Laurent Nkunda

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Laurent Nkunda
Born (1967-02-02) 2 February 1967 (age 56)
Mutanda, Rutshuru, Republic of the Congo (Léopoldville)
Service/branch Land Forces
Years of service1994–2004
Battles/warsRwandan genocide (1994–1995); First Congo War (1997–1998); Second Congo War (2000–2003); Kivu conflict (2007); Nord-Kivu War (2008)

Laurent Nkunda (or Laurent Nkundabatware Mihigo (birth name), or Laurent Nkunda Batware, or as he prefers to be called The Chairman; born February 2, 1967) is a former General in the Armed Forces of the Democratic Republic of Congo (DRC) and is the former warlord (leader of a rebel faction) operating in the province of Nord-Kivu, sympathetic to Congolese Tutsis and the Tutsi-dominated government of neighbouring Rwanda. Nkunda, who is himself a Congolese Tutsi, commanded the former DRC troops of the 81st and 83rd Brigades of the DRC Army. He speaks English, French, Swahili, Kinyarwanda,[1] Lingala and Kinande. On January 22, 2009, he was put under house arrest in Gisenyi when he was called for a meeting to plan a joint operation between the Congolese and Rwandan militaries.[2][3]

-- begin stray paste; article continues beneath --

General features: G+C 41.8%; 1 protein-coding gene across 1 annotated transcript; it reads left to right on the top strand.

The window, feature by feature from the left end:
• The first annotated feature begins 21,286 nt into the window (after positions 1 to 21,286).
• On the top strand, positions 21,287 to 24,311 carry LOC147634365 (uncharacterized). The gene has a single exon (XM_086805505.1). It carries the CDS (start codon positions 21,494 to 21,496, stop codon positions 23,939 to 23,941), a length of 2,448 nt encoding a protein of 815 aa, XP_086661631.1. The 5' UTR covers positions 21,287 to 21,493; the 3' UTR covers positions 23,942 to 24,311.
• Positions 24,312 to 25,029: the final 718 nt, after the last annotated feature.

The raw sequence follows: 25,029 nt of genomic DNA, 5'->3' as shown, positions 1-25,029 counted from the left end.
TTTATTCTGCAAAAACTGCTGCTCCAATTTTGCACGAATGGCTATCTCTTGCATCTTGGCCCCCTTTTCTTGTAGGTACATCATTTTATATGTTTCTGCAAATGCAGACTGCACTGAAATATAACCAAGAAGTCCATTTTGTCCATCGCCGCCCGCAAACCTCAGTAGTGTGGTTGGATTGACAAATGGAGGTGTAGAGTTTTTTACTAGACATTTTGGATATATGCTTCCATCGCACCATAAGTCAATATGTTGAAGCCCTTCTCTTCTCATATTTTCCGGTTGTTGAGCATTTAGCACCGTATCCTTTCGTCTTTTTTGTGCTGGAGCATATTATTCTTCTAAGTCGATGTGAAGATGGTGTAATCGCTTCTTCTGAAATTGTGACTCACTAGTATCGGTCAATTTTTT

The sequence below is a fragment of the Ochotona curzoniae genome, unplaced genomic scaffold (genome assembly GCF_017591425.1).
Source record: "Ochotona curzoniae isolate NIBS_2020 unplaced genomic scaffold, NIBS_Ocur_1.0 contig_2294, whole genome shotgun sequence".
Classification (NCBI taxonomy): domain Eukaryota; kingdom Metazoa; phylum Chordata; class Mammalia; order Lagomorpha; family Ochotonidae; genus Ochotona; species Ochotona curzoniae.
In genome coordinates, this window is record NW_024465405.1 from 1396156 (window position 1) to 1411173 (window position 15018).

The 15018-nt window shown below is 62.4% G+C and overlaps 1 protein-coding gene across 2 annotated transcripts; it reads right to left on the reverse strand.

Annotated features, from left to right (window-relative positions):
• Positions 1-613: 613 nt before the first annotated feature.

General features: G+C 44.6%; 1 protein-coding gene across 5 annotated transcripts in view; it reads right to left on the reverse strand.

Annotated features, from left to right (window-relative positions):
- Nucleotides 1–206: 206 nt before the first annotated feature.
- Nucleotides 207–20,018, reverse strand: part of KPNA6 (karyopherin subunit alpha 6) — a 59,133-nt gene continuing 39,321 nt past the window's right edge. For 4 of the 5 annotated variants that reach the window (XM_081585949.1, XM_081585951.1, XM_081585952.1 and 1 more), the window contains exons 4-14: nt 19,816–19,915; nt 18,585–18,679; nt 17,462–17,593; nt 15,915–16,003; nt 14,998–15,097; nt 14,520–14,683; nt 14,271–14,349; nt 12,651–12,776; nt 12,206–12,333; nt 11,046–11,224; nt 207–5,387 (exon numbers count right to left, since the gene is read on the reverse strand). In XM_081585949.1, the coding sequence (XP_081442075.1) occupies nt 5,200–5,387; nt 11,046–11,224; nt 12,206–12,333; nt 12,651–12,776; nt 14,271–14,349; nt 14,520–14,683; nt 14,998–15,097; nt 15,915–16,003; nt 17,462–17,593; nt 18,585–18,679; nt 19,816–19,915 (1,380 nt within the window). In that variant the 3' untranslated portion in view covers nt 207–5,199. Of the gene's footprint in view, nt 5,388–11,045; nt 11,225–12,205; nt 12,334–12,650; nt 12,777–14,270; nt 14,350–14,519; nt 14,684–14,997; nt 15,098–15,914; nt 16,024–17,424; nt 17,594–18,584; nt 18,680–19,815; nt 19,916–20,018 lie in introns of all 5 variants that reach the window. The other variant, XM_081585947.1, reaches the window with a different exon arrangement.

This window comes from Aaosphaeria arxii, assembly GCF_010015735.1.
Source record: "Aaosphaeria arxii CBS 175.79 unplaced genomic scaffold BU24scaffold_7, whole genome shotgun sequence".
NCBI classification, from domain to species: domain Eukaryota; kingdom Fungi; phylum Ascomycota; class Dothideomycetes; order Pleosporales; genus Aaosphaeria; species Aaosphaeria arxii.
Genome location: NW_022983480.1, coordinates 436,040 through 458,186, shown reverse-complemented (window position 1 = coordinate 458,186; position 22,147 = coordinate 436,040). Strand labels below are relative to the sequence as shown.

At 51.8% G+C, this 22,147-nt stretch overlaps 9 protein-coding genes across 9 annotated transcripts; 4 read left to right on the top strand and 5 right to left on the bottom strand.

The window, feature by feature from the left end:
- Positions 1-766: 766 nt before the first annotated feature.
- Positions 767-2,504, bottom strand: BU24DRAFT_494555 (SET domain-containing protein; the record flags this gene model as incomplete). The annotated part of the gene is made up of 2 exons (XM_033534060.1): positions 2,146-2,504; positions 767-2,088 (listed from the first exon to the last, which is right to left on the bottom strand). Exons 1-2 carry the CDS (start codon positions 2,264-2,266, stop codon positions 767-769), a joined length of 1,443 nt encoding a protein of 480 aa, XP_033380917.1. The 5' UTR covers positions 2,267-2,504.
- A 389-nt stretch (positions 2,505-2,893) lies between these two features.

Personal life[edit]

Nkunda has six children. Before joining the military, Nkunda studied psychology at Kisangani University[4] then became a school teacher in Kichanga. He has claimed to admire leaders including Gandhi and George W. Bush.[5]

Religious beliefs[edit]

Nkunda claims to be a Seventh-day Adventist minister.[6] But Nkunda is really a Pentecostal Christian.[7] He says that most of his troops have converted.[8] In the 2008 documentary Blood Coltan about the real costs of mobile phones, Nkunda proudly shows a button he wears that reads "Rebels for Christ." He also claims to receive help and guidance from American "Rebels for Christ" who visit the Congo spreading Pentecostal Christianity.[9][10] The Seventh-day Adventist Church has denied Nkunda's claims of being a pastor and member of the church. At times he has visited the church.[11]

Political and military career[edit]

Rwandan Genocide 1994–1995[edit]

During the Rwandan genocide, the former psychology student traveled to Rwanda, joining the Tutsi Rwandan Patriotic Front (RPF) who were fighting against the Rwandan Armed Forces (FAR), the military of the genocidal Hutu-led government.[12]

First Congo War 1996–1998[edit]

After the RPF defeated the FAR to become the new government of Rwanda, Nkunda returned to the DRC. During the First Congo War, he fought alongside Laurent-Désiré Kabila, who overthrew Mobutu.[12]

Second Congo War 2000–2003[edit]

At the outset of the Second Congo War, Nkunda joined and became a major in the Congolese Rally for Democracy also known as Rally for Congolese Democracy (RCD), fighting on the side of Rwandan, Ugandan, Burundian, and other Tutsi-aligned forces (the latter are a relatively small group in the DRC, numbering between half a million to a million, but are a significant military force who live just across the border from Rwanda).